Best used car insurance

If you’re on a budget and looking to save money, you’ll probably buy a used car, but let’s practice due diligence. It’s time to compare car insurance quotes from different providers.

Here’s the thing, if you’re looking for the best car insurance companies in Canada, know that you’ll get a list of customer service ratings. The problem with that is each car insurance company evaluates a multitude of factors differently to determine how much your premiums will cost you. Since they each value those factors based on their own data or business goals, you can’t know which insurer will charge you what price. Some of those factors are your driving history, your age, and of course, the model of your car.

To evaluate insurance based on your car alone, the Insurance Bureau of Canada publishes a guide called “ How Cars Measure Up.” It’s a list of cars, trucks, and wagons and how many collision claims, comprehensive claims, direct compensation property damage (DCPD) claims on any given vehicle. The more claims on a car, the more you’ll pay for insurance. By using this list, you can get an idea of which car may be cheaper to insure.

Cheapest used cars to insure in Ontario

To give you a clear picture, I decided to develop a list of the cheapest used cars to insure in Ontario. To do this, I used IBC’s guide to find the cars with the fewest claims against them. I filtered the excel page for used 2010 cars only – eliminating trucks, vans, or wagons.

I also wanted to look at the top selling cars in Canada as of 2019 and cross reference it against the list of the cheapest cars. The Honda Civic is always a top-selling car, but it did not perform well on IBC’s guide. I put it in the list though strictly based on its popularity.

Then, I used our car insurance calculator to get Ontario car insurance quotes to see which of the top selling cars with a good insurance track record had the cheapest insurance. To isolate the insurance costs strictly on the car, I used a control subject – a 35-year-old male with a clean driving record living in Ottawa who commutes to work and drives about 10-15,000km every year. We’re going to go with a standard insurance policy with collision, comprehensive, and $1 million in liability. Obviously, if we went to the minimum on the used car (as discussed earlier), we’d save even more.

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Buying new vs. used car: insurance costs

Here is the list of the cheapest used cars from 2010 to insure in Ontario:

The most interesting thing I see across the range of chosen cars is the low percentage of changes from old to new. But the factor I can’t control when comparing used vs. new is a model change. Volkswagen in 2010 was all about Turbocharged Direct Injection (TDI) whereas in 2019 its’ about its Turbocharged Stratified Injection (TSI) which in its essence is an upgrade on technology.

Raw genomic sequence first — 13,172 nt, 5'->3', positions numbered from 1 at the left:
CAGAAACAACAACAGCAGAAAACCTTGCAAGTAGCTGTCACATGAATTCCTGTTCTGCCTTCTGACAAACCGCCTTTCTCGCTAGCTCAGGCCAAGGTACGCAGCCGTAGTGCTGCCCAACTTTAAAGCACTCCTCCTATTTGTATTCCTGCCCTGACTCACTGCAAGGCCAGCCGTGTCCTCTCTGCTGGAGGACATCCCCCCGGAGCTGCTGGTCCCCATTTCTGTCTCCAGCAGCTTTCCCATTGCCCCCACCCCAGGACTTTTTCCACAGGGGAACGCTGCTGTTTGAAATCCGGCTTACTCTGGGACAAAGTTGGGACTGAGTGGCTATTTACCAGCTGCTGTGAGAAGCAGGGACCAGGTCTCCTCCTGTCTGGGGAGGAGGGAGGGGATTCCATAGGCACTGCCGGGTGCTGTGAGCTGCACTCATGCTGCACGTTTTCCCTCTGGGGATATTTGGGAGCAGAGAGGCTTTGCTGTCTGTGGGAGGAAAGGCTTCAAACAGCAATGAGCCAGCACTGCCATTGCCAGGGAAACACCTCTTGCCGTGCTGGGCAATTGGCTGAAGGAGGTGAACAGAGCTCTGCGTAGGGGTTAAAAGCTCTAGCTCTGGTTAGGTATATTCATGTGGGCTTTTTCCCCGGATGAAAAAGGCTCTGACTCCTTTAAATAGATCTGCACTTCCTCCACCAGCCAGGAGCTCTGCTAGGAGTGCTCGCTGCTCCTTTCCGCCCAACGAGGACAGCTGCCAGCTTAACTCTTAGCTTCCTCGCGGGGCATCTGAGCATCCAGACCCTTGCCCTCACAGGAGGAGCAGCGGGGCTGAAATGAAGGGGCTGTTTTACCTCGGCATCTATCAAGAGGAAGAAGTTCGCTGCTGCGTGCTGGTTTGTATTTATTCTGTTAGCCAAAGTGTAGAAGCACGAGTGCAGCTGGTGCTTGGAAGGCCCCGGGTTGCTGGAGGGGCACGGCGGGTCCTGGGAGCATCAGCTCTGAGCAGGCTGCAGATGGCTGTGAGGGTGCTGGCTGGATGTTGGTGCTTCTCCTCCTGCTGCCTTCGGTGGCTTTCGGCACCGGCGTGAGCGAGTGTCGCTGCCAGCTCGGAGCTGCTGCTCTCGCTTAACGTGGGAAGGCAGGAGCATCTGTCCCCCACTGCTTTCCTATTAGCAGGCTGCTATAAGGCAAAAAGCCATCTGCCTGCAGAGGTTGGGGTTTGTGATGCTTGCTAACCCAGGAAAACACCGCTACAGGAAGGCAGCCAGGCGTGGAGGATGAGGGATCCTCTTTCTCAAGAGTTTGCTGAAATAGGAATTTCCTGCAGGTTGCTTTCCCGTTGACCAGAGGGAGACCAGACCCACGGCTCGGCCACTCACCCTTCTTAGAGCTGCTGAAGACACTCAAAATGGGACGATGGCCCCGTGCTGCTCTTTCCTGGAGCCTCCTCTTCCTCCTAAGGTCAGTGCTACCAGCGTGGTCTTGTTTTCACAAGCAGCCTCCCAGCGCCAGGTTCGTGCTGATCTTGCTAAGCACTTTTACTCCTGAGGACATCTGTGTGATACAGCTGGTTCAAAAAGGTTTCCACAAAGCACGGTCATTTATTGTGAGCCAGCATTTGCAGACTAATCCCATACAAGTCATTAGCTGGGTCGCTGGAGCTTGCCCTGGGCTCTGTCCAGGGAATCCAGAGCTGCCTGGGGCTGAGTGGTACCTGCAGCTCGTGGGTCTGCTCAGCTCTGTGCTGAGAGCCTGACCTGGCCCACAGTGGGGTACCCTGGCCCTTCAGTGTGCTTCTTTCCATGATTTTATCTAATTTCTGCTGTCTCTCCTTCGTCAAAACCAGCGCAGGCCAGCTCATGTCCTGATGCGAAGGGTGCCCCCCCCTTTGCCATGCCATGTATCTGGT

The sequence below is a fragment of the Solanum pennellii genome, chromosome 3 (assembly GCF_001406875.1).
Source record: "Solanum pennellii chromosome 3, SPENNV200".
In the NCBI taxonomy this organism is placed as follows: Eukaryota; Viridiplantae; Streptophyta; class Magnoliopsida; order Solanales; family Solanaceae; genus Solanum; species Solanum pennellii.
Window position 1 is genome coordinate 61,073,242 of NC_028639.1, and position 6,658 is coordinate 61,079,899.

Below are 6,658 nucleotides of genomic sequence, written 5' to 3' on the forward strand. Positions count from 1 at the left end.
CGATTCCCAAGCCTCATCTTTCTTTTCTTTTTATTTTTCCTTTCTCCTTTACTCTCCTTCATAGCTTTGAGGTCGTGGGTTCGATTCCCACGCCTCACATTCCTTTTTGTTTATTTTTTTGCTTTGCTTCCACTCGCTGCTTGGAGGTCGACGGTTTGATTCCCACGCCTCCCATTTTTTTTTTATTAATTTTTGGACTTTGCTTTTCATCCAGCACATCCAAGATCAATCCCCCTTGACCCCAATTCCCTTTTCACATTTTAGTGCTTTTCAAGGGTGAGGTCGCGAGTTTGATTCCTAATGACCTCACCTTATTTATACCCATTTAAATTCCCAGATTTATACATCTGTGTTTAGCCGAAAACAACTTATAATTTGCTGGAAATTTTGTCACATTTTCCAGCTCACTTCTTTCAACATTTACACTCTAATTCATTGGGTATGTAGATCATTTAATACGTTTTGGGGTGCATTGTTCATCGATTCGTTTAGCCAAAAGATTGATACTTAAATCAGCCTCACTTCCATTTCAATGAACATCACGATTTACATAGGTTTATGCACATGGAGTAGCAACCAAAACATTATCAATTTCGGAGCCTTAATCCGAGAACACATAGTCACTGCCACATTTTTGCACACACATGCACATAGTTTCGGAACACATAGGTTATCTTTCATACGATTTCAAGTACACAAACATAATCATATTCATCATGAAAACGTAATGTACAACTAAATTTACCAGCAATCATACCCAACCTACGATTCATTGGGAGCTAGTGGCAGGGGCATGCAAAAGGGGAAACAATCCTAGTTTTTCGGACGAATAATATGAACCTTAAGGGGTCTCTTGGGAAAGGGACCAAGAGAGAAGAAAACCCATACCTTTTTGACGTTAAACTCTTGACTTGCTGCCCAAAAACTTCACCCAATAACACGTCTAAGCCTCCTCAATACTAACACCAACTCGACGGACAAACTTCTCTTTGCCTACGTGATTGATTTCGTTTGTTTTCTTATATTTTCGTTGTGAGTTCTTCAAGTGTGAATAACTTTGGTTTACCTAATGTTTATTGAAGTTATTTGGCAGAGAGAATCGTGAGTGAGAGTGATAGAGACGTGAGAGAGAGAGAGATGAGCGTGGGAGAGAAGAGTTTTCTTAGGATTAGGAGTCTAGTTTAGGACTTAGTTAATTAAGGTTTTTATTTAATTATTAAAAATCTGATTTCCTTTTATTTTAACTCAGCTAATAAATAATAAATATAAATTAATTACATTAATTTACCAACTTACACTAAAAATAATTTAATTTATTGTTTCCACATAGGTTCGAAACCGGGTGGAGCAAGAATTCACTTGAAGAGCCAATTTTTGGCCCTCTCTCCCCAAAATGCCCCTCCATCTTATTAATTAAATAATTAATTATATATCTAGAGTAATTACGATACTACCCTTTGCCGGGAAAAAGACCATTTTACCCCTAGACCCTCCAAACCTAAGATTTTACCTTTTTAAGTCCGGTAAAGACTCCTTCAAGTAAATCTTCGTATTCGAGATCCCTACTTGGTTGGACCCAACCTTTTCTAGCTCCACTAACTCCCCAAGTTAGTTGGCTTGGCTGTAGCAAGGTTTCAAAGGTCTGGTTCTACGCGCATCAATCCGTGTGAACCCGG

Mazda’s 3 Sport GS 5DR is the exact same make and model. It showed excellent results in the measured up guide, and you can see a $372 annual difference in the insurance cost between a new and used car. The Honda Civic DX 4DR was rated poorly in their claims, which may be why the insurance cost between the old and the new is only $72.

Our testing reveals the new car still costs more to insure than the used car with the same policy. If we went to a minimum policy on the used car (as many experts will suggest), you’d save even more money.

Should you buy a new or used car?

Insurance is one factor, and it can be significant. However, a used car is often past its warranty and will require maintenance. The rule of thumb is to set aside $100 per month for the repairs for a used car.

You’ll also want to check a used cars history. The Insurance Bureau of Canada maintains a VIN Verify service that can help you check if any car, truck, or van has ever been reported for flood damage or ever listed as non-repairable. You can also use an online vehicle history tool like Carfax, which can reveal important details about a used car’s past.

Add to that a used car could cost you double in gas charges with new cars’ fuel economy.

Personally, I bought a slightly used car. It was 2 years old, still had a bit of warranty on it, and it test drove well. I bought it from a dealership. I switched from a compact car to a crossover, and my insurance went up by $20 per month, but that’s another story.